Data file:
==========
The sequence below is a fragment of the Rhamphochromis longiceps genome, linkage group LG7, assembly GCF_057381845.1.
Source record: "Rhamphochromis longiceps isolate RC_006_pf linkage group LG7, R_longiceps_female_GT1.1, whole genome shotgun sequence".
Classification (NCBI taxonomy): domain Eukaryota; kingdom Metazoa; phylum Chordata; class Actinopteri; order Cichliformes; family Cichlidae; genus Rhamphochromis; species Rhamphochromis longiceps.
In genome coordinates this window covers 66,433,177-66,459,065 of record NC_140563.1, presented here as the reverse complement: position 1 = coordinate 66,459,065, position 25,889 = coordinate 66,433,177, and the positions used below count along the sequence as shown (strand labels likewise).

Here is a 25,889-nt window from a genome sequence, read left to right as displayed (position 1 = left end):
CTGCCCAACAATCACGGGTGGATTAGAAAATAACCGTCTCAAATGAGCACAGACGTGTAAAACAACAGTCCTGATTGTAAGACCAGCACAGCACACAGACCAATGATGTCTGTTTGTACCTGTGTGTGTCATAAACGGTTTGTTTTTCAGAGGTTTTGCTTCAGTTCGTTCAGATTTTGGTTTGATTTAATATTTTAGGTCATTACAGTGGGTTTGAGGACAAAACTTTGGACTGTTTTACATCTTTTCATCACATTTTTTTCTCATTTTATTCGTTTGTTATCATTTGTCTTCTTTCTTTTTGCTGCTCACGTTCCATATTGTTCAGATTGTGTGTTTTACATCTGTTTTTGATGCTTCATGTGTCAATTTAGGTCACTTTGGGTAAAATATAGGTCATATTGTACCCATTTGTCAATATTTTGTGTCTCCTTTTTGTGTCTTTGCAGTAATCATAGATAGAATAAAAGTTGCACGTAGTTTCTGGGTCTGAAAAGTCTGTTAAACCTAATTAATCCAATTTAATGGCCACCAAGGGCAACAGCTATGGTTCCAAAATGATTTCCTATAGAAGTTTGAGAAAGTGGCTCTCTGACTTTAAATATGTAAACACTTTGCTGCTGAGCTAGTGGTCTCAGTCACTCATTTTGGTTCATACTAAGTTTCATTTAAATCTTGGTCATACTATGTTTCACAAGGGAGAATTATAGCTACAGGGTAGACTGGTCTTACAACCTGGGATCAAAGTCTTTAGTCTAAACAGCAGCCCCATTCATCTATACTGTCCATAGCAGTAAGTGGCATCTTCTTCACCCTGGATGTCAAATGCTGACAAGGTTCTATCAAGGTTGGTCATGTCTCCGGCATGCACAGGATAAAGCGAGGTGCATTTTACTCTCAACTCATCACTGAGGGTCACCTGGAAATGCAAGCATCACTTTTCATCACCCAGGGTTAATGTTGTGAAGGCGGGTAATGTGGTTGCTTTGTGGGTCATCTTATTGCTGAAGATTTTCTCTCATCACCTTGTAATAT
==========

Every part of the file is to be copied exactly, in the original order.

The sequence below is a fragment of the Rhamphochromis longiceps genome, linkage group LG7, assembly GCF_057381845.1.
Source record: "Rhamphochromis longiceps isolate RC_006_pf linkage group LG7, R_longiceps_female_GT1.1, whole genome shotgun sequence".
Classification (NCBI taxonomy): domain Eukaryota; kingdom Metazoa; phylum Chordata; class Actinopteri; order Cichliformes; family Cichlidae; genus Rhamphochromis; species Rhamphochromis longiceps.
In genome coordinates this window covers 66,433,177-66,459,065 of record NC_140563.1, presented here as the reverse complement: position 1 = coordinate 66,459,065, position 25,889 = coordinate 66,433,177, and the positions used below count along the sequence as shown (strand labels likewise).

Here is a 25,889-nt window from a genome sequence, read left to right as displayed (position 1 = left end):
CTGCCCAACAATCACGGGTGGATTAGAAAATAACCGTCTCAAATGAGCACAGACGTGTAAAACAACAGTCCTGATTGTAAGACCAGCACAGCACACAGACCAATGATGTCTGTTTGTACCTGTGTGTGTCATAAACGGTTTGTTTTTCAGAGGTTTTGCTTCAGTTCGTTCAGATTTTGGTTTGATTTAATATTTTAGGTCATTACAGTGGGTTTGAGGACAAAACTTTGGACTGTTTTACATCTTTTCATCACATTTTTTTCTCATTTTATTCGTTTGTTATCATTTGTCTTCTTTCTTTTTGCTGCTCACGTTCCATATTGTTCAGATTGTGTGTTTTACATCTGTTTTTGATGCTTCATGTGTCAATTTAGGTCACTTTGGGTAAAATATAGGTCATATTGTACCCATTTGTCAATATTTTGTGTCTCCTTTTTGTGTCTTTGCAGTAATCATAGATAGAATAAAAGTTGCACGTAGTTTCTGGGTCTGAAAAGTCTGTTAAACCTAATTAATCCAATTTAATGGCCACCAAGGGCAACAGCTATGGTTCCAAAATGATTTCCTATAGAAGTTTGAGAAAGTGGCTCTCTGACTTTAAATATGTAAACACTTTGCTGCTGAGCTAGTGGTCTCAGTCACTCATTTTGGTTCATACTAAGTTTCATTTAAATCTTGGTCATACTATGTTTCACAAGGGAGAATTATAGCTACAGGGTAGACTGGTCTTACAACCTGGGATCAAAGTCTTTAGTCTAAACAGCAGCCCCATTCATCTATACTGTCCATAGCAGTAAGTGGCATCTTCTTCACCCTGGATGTCAAATGCTGACAAGGTTCTATCAAGGTTGGTCATGTCTCCGGCATGCACAGGATAAAGCGAGGTGCATTTTACTCTCAACTCATCACTGAGGGTCACCTGGAAATGCAAGCATCACTTTTCATCACCCAGGGTTAATGTTGTGAAGGCGGGTAATGTGGTTGCTTTGTGGGTCATCTTATTGCTGAAGATTTTCTCTCATCACCTTGTAATAT